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Manila urged not to escalate tension

(China Daily)

08:19, May 15, 2012

More than 100 overseas Chinese protest over the Philippines' claim of China's Huangyan Island in the South China Sea in front of the Consulate-General of the Philippines in New York on Sunday. (Li Yang / China News Service)

China on Monday again urged the Philippines to avoid actions that may increase tensions in the dispute over Huangyan Island, which is irrelevant to the upcoming routine fishing ban in northern parts of the South China Sea.

Foreign Ministry spokesman Hong Lei made the remarks at a regular news conference, as some Chinese netizens speculated whether the ban was a preparation for war with the Southeastern Asian nation.

"The ban is an annual attempt that has been taken by the national administration for decades, and the aim is to protect fishery resources in the South China Sea. It is irrelevant to the dispute over Huangyan Island," he told reporters.

According to a statement from the South China Sea Fishery Bureau of the Ministry of Agriculture, fishing will be banned beginning on Wednesday in northern parts of the South China Sea, including the waters around Huangyan Island, for the next two and a half months.

All fishing operations, except gill-netting and angling, will be banned, the statement said.

Violators of the ban will see their catches and boats confiscated and fishing licenses revoked and face fines up to 50,000 yuan ($7,900), apart from the seizure of their catches and illegitimate earnings, it said.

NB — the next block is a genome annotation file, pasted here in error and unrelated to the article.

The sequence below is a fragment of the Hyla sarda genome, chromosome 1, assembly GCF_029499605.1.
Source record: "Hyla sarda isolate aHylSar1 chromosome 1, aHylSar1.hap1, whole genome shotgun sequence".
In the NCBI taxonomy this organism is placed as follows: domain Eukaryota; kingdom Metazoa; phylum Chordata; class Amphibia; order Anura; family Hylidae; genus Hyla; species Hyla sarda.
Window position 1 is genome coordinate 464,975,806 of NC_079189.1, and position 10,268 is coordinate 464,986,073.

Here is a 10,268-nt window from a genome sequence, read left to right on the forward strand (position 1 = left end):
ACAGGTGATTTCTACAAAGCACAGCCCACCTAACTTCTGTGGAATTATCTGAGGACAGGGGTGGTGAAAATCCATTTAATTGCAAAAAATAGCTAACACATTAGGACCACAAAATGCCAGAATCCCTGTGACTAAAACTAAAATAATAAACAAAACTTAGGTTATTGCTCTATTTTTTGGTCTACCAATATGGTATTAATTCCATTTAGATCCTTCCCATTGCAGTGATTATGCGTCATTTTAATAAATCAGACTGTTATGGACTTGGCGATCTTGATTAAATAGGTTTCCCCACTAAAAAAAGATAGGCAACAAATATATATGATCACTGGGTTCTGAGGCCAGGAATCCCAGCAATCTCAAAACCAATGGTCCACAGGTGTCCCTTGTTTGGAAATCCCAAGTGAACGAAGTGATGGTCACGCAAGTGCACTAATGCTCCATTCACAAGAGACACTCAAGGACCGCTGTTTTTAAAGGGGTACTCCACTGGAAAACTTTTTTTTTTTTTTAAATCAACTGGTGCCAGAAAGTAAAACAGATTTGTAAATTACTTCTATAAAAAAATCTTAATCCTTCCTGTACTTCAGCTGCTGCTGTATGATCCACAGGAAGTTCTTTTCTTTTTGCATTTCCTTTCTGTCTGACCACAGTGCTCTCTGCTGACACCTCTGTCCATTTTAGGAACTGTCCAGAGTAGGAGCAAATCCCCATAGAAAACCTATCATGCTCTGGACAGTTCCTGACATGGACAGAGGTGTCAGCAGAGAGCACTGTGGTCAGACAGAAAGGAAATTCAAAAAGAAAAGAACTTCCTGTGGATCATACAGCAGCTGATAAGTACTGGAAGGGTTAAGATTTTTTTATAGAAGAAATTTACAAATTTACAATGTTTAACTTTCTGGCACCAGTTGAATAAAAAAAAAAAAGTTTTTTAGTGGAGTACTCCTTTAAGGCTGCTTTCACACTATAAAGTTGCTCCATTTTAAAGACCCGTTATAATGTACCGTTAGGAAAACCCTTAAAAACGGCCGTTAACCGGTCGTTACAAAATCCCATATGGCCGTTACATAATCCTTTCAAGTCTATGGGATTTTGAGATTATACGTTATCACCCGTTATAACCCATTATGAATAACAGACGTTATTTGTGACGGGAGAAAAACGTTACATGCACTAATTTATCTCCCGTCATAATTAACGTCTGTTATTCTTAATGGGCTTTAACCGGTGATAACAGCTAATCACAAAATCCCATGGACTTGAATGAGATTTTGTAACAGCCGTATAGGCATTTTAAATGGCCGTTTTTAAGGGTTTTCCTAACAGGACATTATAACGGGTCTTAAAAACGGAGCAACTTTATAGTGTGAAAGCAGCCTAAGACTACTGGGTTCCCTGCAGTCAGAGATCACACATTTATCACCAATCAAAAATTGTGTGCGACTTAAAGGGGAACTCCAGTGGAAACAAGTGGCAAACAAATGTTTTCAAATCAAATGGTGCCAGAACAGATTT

"The ban has no relation to the current tensions in the dispute over Huangyan Island. It is a regular measure that China takes to protect fishery resources in this area every year," said Yang Shaosong, an official with the South China Sea Fishery Bureau.

The ban is a measure that has been issued annually since 1999 to preserve biodiversity, as local fishing resources have declined greatly due to over-fishing in the past few decades, fishery authorities and experts said.

There are currently about 90,000 Chinese fishing boats in the South China Sea, said Qiu Yongsong, a researcher with the South China Sea Fisheries Research Institute under the Chinese Academy of Fishery Sciences.

"The number of Philippine fishing boats around Huangyan Island is always very small," he said.

Philippine Foreign Secretary Albert del Rosario said on Monday that President Benigno Aquino has decided Manila should impose its own ban, and details were expected in the coming days, AP reported.

Although China and the Philippines have resumed negotiations over Huangyan Island, Rosario said on Saturday that the Philippines will never agree to the demands and will instead seek only a temporary agreement to the stalemate until a long-lasting solution can be obtained.

Philippine officials have asked for the dispute to be settled at the International Tribunal on the Law of the Seas.

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